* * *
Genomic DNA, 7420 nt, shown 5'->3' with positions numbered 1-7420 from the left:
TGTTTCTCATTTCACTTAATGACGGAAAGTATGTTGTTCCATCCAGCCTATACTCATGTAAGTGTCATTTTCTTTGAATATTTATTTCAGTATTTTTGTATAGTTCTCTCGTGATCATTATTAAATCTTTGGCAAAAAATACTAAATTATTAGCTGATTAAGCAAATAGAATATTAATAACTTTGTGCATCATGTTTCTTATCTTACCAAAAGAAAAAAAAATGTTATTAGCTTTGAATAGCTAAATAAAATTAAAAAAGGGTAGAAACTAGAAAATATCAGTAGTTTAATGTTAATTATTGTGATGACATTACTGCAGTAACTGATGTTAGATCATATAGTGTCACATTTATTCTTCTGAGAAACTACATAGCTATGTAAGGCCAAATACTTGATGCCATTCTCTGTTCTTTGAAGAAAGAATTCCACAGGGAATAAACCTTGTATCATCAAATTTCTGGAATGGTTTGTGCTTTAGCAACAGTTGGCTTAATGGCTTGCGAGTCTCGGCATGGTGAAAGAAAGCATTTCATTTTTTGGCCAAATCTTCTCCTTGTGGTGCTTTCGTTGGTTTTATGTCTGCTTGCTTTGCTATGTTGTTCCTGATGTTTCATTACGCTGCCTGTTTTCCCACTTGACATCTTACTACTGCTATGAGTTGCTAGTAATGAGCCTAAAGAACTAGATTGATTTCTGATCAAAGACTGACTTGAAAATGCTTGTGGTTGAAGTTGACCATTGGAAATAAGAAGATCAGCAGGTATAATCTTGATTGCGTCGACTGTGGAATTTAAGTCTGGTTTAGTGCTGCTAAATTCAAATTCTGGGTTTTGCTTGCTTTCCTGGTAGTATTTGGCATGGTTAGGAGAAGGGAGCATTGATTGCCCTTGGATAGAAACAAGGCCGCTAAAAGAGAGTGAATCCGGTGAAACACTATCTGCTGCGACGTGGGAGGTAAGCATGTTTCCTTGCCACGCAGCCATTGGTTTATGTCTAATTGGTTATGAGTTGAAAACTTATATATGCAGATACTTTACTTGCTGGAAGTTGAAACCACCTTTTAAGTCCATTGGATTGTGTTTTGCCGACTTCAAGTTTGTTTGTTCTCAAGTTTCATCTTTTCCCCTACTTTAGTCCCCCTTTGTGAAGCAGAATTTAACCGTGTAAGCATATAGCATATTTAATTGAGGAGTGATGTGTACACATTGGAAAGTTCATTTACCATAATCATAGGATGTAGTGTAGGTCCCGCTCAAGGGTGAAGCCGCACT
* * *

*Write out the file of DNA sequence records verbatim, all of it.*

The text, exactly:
Genomic DNA, 7420 nt, shown 5'->3' with positions numbered 1-7420 from the left:
TGTTTCTCATTTCACTTAATGACGGAAAGTATGTTGTTCCATCCAGCCTATACTCATGTAAGTGTCATTTTCTTTGAATATTTATTTCAGTATTTTTGTATAGTTCTCTCGTGATCATTATTAAATCTTTGGCAAAAAATACTAAATTATTAGCTGATTAAGCAAATAGAATATTAATAACTTTGTGCATCATGTTTCTTATCTTACCAAAAGAAAAAAAAATGTTATTAGCTTTGAATAGCTAAATAAAATTAAAAAAGGGTAGAAACTAGAAAATATCAGTAGTTTAATGTTAATTATTGTGATGACATTACTGCAGTAACTGATGTTAGATCATATAGTGTCACATTTATTCTTCTGAGAAACTACATAGCTATGTAAGGCCAAATACTTGATGCCATTCTCTGTTCTTTGAAGAAAGAATTCCACAGGGAATAAACCTTGTATCATCAAATTTCTGGAATGGTTTGTGCTTTAGCAACAGTTGGCTTAATGGCTTGCGAGTCTCGGCATGGTGAAAGAAAGCATTTCATTTTTTGGCCAAATCTTCTCCTTGTGGTGCTTTCGTTGGTTTTATGTCTGCTTGCTTTGCTATGTTGTTCCTGATGTTTCATTACGCTGCCTGTTTTCCCACTTGACATCTTACTACTGCTATGAGTTGCTAGTAATGAGCCTAAAGAACTAGATTGATTTCTGATCAAAGACTGACTTGAAAATGCTTGTGGTTGAAGTTGACCATTGGAAATAAGAAGATCAGCAGGTATAATCTTGATTGCGTCGACTGTGGAATTTAAGTCTGGTTTAGTGCTGCTAAATTCAAATTCTGGGTTTTGCTTGCTTTCCTGGTAGTATTTGGCATGGTTAGGAGAAGGGAGCATTGATTGCCCTTGGATAGAAACAAGGCCGCTAAAAGAGAGTGAATCCGGTGAAACACTATCTGCTGCGACGTGGGAGGTAAGCATGTTTCCTTGCCACGCAGCCATTGGTTTATGTCTAATTGGTTATGAGTTGAAAACTTATATATGCAGATACTTTACTTGCTGGAAGTTGAAACCACCTTTTAAGTCCATTGGATTGTGTTTTGCCGACTTCAAGTTTGTTTGTTCTCAAGTTTCATCTTTTCCCCTACTTTAGTCCCCCTTTGTGAAGCAGAATTTAACCGTGTAAGCATATAGCATATTTAATTGAGGAGTGATGTGTACACATTGGAAAGTTCATTTACCATAATCATAGGATGTAGTGTAGGTCCCGCTCAAGGGTGAAGCCGCACT